Chapter 8: How are prayers answered?

The concluding section to the manual begins,

Our sincere prayers are always answered. Sometimes the answer may be no, because what we have asked for would not be best for us. Sometimes the answer is yes, and we have a warm, comfortable feeling about what we should do (see D&C 9:8–9). Sometimes the answer is “wait a while.” Our prayers are always answered at a time and in a way that the Lord knows will help us the most.

A while back, Brent Beal at Doves and Serpents ran a pair of decision trees that illustrate this well. First, we have the surface church story:

If you press a little, you will see that the process is actually something more like this (less of a tree than a bush or maybe a briar patch):

Speaking from some experience, it can be very frustrating to be on the receiving end of these kinds of arguments. With so much emphasis on belief in the propositional truths of Mormonism, those who are finding the standard model inadequate often feel pushed to the edges of the community.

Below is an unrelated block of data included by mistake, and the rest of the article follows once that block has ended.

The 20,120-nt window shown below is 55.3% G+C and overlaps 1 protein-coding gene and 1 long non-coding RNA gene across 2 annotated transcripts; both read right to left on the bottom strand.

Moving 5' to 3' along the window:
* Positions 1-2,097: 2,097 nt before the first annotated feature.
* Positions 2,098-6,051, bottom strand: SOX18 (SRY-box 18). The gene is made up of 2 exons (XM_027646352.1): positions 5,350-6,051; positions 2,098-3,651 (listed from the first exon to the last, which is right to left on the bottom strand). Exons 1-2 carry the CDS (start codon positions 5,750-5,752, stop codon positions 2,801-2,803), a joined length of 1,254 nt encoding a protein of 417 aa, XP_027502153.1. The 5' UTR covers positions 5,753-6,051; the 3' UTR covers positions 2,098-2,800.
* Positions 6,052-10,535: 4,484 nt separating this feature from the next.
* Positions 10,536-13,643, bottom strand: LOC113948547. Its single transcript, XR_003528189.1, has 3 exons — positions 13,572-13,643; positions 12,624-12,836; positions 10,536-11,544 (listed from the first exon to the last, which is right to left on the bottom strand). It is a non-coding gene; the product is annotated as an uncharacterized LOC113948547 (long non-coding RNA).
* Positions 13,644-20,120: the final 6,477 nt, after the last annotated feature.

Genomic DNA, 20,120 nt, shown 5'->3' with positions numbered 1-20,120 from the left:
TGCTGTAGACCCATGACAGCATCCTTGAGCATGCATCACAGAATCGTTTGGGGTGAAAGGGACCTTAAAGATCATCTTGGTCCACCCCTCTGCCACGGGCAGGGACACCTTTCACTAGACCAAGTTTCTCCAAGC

For me, my faith transition has been a bitter-sweet thing. On the one hand, I feel a great deal of relief to have broken out of patterns of thought and belief that too often narrowed my perspective and made the world a smaller, uglier, and more frightening place. I felt trapped in the recursive logic of Brother Beal’s decision diagram, and somewhat paradoxically, my whole spiritual life is so much richer now that I have left a lot of that behind.

On the other hand, I do feel a loss. The sentiment is reflected in the words of a poem and title of a really interesting blog: “We were going to be Queens.” I am told (the original is in Spanish or Portuguese or something) that the poem is all about looking back on childish dreams. The simple belief that I am gradually letting go of is brimming with a lot of beautiful and hopeful ideas, and it is not always easy to accept that they are gone.


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About Brad

I am a rather typical — or perhaps just not atypical — example of a 21st century, “uncorrelated” Mormon. My “Mormon Story” is (I have learned) rather cliche. I was raised by goodly parents, we went to church, followed the letter of the word of wisdom, abstained from the baser elements of the culture, etc. I served an honorable mission, enrolled at BYU, got married in the temple, and never seriously doubted until beginning a PhD program far beyond the Mormon corridor.

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